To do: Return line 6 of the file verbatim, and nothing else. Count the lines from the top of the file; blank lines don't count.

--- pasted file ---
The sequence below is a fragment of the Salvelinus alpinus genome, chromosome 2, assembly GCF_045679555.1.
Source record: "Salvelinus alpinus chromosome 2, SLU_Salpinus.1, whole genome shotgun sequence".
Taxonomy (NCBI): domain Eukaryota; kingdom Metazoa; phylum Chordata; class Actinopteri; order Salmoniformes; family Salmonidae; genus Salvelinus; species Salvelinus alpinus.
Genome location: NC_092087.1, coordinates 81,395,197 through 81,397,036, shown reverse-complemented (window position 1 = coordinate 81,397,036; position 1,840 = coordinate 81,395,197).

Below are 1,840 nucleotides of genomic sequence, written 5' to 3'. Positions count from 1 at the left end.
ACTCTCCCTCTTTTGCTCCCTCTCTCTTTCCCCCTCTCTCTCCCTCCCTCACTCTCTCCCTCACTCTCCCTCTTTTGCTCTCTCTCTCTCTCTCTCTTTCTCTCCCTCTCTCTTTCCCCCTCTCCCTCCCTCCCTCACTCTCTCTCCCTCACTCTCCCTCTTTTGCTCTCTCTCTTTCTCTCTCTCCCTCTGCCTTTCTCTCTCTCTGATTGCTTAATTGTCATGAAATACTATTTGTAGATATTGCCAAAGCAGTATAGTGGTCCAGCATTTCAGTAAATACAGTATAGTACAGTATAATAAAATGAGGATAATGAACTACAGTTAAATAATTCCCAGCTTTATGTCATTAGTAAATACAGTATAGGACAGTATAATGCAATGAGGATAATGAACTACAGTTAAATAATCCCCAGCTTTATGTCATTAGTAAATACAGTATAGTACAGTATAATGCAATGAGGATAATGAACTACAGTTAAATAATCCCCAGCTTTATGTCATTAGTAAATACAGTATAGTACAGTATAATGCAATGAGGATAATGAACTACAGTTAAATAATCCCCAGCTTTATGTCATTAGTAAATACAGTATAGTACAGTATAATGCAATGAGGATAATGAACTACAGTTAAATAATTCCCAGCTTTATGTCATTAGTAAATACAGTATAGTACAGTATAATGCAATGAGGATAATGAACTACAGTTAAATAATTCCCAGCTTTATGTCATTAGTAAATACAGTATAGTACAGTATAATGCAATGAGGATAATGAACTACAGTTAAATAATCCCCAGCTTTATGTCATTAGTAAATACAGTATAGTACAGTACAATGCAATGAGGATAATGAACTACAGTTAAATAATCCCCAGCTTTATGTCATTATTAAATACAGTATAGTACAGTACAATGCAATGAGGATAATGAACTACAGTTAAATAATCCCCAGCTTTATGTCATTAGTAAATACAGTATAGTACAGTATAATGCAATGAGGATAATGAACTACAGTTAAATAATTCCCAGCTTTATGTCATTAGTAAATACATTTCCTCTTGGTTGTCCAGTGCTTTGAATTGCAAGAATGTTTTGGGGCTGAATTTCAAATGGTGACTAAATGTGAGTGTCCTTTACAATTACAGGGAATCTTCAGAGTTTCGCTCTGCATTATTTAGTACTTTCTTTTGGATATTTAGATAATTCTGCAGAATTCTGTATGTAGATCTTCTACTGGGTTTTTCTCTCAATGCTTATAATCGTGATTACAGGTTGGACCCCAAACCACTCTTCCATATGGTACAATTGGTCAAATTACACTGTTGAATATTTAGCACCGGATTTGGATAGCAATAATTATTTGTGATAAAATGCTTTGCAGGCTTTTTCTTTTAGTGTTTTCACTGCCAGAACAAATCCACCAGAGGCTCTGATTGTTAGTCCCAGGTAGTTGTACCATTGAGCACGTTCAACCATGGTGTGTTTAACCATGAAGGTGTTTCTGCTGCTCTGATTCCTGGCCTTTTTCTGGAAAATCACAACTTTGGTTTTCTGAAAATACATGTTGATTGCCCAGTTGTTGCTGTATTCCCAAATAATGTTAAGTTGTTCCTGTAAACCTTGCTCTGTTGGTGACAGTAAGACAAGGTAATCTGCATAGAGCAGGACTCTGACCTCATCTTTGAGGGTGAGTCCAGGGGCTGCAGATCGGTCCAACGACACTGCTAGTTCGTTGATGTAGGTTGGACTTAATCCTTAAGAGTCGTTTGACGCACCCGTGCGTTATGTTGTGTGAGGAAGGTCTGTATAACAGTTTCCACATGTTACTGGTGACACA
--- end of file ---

ACTCTCCCTCTTTTGCTCCCTCTCTCTTTCCCCCTCTCTCTCCCTCCCTCACTCTCTCCCTCACTCTCCCTCTTTTGCTCTCTCTCTCTCTCTCTCTTTCTCTCCCTCTCTCTTTCCCCCTCTCCCTCCCTCCCTCACTCTCTCTCCCTCACTCTCCCTCTTTTGCTCTCTCTCTTTCTCTCTCTCCCTCTGCCTTTCTCTCTCTCTGATTGCTTAATTGTCATGAAATACTATTTGTAGATATTGCCAAAGCAGTATAGTGGTCCAGCATTTCAGTAAATACAGTATAGTACAGTATAATAAAATGAGGATAATGAACTACAGTTAAATAATTCCCAGCTTTATGTCATTAGTAAATACAGTATAGGACAGTATAATGCAATGAGGATAATGAACTACAGTTAAATAATCCCCAGCTTTATGTCATTAGTAAATACAGTATAGTACAGTATAATGCAATGAGGATAATGAACTACAGTTAAATAATCCCCAGCTTTATGTCATTAGTAAATACAGTATAGTACAGTATAATGCAATGAGGATAATGAACTACAGTTAAATAATCCCCAGCTTTATGTCATTAGTAAATACAGTATAGTACAGTATAATGCAATGAGGATAATGAACTACAGTTAAATAATTCCCAGCTTTATGTCATTAGTAAATACAGTATAGTACAGTATAATGCAATGAGGATAATGAACTACAGTTAAATAATTCCCAGCTTTATGTCATTAGTAAATACAGTATAGTACAGTATAATGCAATGAGGATAATGAACTACAGTTAAATAATCCCCAGCTTTATGTCATTAGTAAATACAGTATAGTACAGTACAATGCAATGAGGATAATGAACTACAGTTAAATAATCCCCAGCTTTATGTCATTATTAAATACAGTATAGTACAGTACAATGCAATGAGGATAATGAACTACAGTTAAATAATCCCCAGCTTTATGTCATTAGTAAATACAGTATAGTACAGTATAATGCAATGAGGATAATGAACTACAGTTAAATAATTCCCAGCTTTATGTCATTAGTAAATACATTTCCTCTTGGTTGTCCAGTGCTTTGAATTGCAAGAATGTTTTGGGGCTGAATTTCAAATGGTGACTAAATGTGAGTGTCCTTTACAATTACAGGGAATCTTCAGAGTTTCGCTCTGCATTATTTAGTACTTTCTTTTGGATATTTAGATAATTCTGCAGAATTCTGTATGTAGATCTTCTACTGGGTTTTTCTCTCAATGCTTATAATCGTGATTACAGGTTGGACCCCAAACCACTCTTCCATATGGTACAATTGGTCAAATTACACTGTTGAATATTTAGCACCGGATTTGGATAGCAATAATTATTTGTGATAAAATGCTTTGCAGGCTTTTTCTTTTAGTGTTTTCACTGCCAGAACAAATCCACCAGAGGCTCTGATTGTTAGTCCCAGGTAGTTGTACCATTGAGCACGTTCAACCATGGTGTGTTTAACCATGAAGGTGTTTCTGCTGCTCTGATTCCTGGCCTTTTTCTGGAAAATCACAACTTTGGTTTTCTGAAAATACATGTTGATTGCCCAGTTGTTGCTGTATTCCCAAATAATGTTAAGTTGTTCCTGTAAACCTTGCTCTGTTGGTGACAGTAAGACAAGGTAATCTGCATAGAGCAGGACTCTGACCTCATCTTTGAGGGTGAGTCCAGGGGCTGCAGATCGGTCCAACGACACTGCTAGTTCGTTGATGTAGGTTGGACTTAATCCTTAAGAGTCGTTTGACGCACCCGTGCGTTATGTTGTGTGAGGAAGGTCTGTATAACAGTTTCCACATGTTACTGGTGACACA